living your life

cracked

wide

open, whether

.

.

wearing your heart

on your sleeve

and

all your

hopes

carried in

unclenched

hands,

is ever safe, where

.

.

all the world can

see, and

all the world can

say

what they feel

about the tender courage

that has

taken

root

within you.

.

.

it will not be easy.

no.

definitely not.

there will be pain.

it is a new birth,

after all.

.

.

but, you must not

curl

inward.

.

.

lift your head.

unfurl your spirit.

reach upward.

live outward.

.

.

you are the holy broken.

.

.

the one holding the light.

.

.

and if you show your scars, people will come

and sit with you,

and they will listen.

.

.

and this

is how we heal each other.

by living gently,

and walking vulnerably.

unafraid of opinion.

ready to wipe away

tears

and

fears

and

other darkness,

with the light

shining

from

the cracks

in our bones.

moved only by the spirit.

.

.

so, yes—do it.

live your life a white dove

on the battlefield.

.

.

cracked

right

open.

.

.

it will all be ok.

.

.

—on being the holy broken.

.

.

© Liezel Graham 2018.

.

.

Photograph by @luizclas .

on samaritans and being the light.

what if,

we became

the light

in the dark

for

the ones who are lost,

.

.

who can’t find their way home,

no

matter

how hard

they try,

or pray,

or believe.

.

.

because sometimes,

faith

can

blister

and

crack,

and we all need to be covered

with

the coolness of

mercy,

when the fire

burns

too

hot,

.

. sometimes.

.

.

what if,

we became

the hansels

and

the gretels

with our hands

full

of

crumbs.

.

. and, crumbs are enough,

to lead

the way

out,

.

.

of where we

too, once

had

to

cast

our

eyes down,

to hide from the things

that snarl and that bite.

.

.

let’s feed

the hungry.

we don’t need that much.

.

.

really.

it’s been done

before

with

the smallest of numbers.

.

. even threes and fives

are seeds

for

hundreds.

.

.

let’s be the salt

and

the hands that

hold

up

exhausted arms that just can’t anymore.

.

.

let’s

look

for tired feet

and dirty feet,

and yes,

they need it most,

to

wash, and

.

.

let’s search

for smouldering hearts,

that are ready to give up,

and

let’s

gently

blow

life

back

into

the cracks.

a holy resuscitation.

.

.

let’s be the ones

who

unbruise,

and

unhurt.

.

.

who

pick up

and

carry

and

bandage

and

stand,

when it matters,

.

.

and

doesn’t it always?

.

. matter?

.

.

that

somebody

chooses

to stand

with

the outcast

and

the outnumbered,

.

.

in spite of

the holy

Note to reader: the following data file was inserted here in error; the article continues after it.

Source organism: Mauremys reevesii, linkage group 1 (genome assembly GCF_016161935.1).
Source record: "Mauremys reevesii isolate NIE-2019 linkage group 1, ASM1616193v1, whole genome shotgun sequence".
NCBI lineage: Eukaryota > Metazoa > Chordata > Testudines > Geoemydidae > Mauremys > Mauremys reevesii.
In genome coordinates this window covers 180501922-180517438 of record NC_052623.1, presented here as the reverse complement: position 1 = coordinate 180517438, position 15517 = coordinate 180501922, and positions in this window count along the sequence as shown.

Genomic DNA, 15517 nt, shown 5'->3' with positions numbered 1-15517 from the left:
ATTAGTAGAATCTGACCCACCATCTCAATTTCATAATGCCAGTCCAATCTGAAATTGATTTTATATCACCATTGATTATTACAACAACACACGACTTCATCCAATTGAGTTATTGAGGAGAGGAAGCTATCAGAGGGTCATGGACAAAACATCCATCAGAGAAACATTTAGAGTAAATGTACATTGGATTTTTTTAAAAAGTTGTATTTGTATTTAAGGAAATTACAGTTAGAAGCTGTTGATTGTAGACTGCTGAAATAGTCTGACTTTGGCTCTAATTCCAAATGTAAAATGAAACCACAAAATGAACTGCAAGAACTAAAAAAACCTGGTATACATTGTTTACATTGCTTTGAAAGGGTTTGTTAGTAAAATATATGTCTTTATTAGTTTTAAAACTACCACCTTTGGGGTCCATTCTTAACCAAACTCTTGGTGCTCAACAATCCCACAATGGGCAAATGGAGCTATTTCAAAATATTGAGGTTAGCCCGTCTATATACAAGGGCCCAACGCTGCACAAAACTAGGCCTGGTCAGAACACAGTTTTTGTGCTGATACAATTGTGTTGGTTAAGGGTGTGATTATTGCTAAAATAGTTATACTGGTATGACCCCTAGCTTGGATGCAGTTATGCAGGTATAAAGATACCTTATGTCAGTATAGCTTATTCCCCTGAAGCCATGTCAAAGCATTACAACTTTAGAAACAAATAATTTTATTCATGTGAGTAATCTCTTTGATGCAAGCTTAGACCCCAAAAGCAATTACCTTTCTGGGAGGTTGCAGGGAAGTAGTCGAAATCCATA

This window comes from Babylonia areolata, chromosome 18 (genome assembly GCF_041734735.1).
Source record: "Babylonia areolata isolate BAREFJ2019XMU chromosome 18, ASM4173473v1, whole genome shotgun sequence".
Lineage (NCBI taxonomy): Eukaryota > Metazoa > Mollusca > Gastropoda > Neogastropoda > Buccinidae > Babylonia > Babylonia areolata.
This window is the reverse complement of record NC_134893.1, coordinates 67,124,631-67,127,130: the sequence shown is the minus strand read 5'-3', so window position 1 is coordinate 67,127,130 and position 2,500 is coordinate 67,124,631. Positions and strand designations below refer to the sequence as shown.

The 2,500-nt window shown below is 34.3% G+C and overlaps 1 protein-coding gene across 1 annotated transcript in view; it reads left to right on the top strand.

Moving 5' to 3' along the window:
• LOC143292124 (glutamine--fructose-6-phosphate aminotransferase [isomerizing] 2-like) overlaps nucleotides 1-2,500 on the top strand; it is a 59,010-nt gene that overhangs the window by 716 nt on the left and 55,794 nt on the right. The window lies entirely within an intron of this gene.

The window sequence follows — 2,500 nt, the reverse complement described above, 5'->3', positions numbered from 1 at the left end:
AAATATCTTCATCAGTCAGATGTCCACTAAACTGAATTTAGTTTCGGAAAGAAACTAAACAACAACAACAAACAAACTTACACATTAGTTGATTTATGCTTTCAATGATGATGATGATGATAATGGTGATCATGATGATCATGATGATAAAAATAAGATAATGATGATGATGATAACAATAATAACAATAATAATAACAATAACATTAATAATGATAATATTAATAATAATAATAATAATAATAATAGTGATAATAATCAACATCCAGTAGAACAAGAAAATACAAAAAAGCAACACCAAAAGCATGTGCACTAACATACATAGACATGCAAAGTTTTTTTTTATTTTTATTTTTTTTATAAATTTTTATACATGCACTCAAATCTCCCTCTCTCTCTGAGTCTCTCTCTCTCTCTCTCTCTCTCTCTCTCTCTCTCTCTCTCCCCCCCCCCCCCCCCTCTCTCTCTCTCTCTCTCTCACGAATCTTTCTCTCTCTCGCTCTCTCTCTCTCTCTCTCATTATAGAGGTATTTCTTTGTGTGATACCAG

guidelines, and

.

.

they

have

been

wrong.

.

.

in spite of love.

.

.

so, here’s what we do,

.

.

let’s

be

the renegades

and

the shepherds

and

the cupped hands

holding

water, and

.

.

perhaps then

we might

see

that there is no

piece of paper,

degree

.

.

or decree,

that could ever

carry the weight

of

this wild samaritan

love.

.

.

—on samaritans and being the light.

.

.

© Liezel Graham 2018.

.

.

Photograph by Egor Kamelev.

advice to the drowning.

on a cold, winter’s day,

a man

carrying a heavy load, lost his footing and

fell

into a deep, icy

river.

exhausted

from the

cold

and

the weight he had been

trying

to hold

he struggled to keep his

life

above

the

blackness

below.

on the banks of the river

there were,

fortunately

for him,

several others

willing

to help.

and a rope.

‘keep your head above the

dark and look towards the light’

and

‘i am praying for you. this battle is surely

spiritual

and you can,

indeed,

you

must

win this fight.

have you tried fasting?’

and

‘this despair is all in your mind,

just think positive.

do not give in to the

negative thoughts that are

swirling,

they are false

and you have the power to

overcome

this water’

and

‘i fell into a similar river once,

the water was warmer

and

not

quite

so

deep,

but i got out.

and

so can you.

if you try hard enough’

and

‘i shall throw you an apple and

some

organic carrots.

eat yourself

from out of

that

dark space’

and

‘what weakness is this?

i wish that i too had

the luxury

of

letting go of my

load.’

and

‘if you only knew how many

people all over this world

have prayed

for water

like that

which you are

so

fortunate

to be in.

so

just

swim.’

but

the man

was tired.

worn out.

ashamed.

defeated.

and

nobody

had thought

to throw

the rope,

and

so,

surrounded by

advice,

he drowned.

and all the helpers

walked away

muttering,

carrying their

thoughts

and

prayers

and

holiness

to

find

others

more worthy

to save.

— advice to the drowning.

© Liezel Graham 2018.

#WorldMentalHealthDay

on why i write.

all

the tears

of my

foremothers,

spill

hot

relief

onto the pages

that i write.

i weep in ink.

— on why i write.

© Liezel Graham 2018.

These last few weeks (on social media) have been really hard.

I have wanted to cut myself off.

From the anger.

From the heartache of women who remain, unbelieved.

I have, instead, decided to write even more transparently — even more bluntly, than ever before.

There are women, who share my DNA and those who are my sisters by the sharing of hearts, and wombs and fears — women not known to me, but whose stories share the same ancient refrain.

Whose voices need to be heard — need to be honoured.

This, is why I write.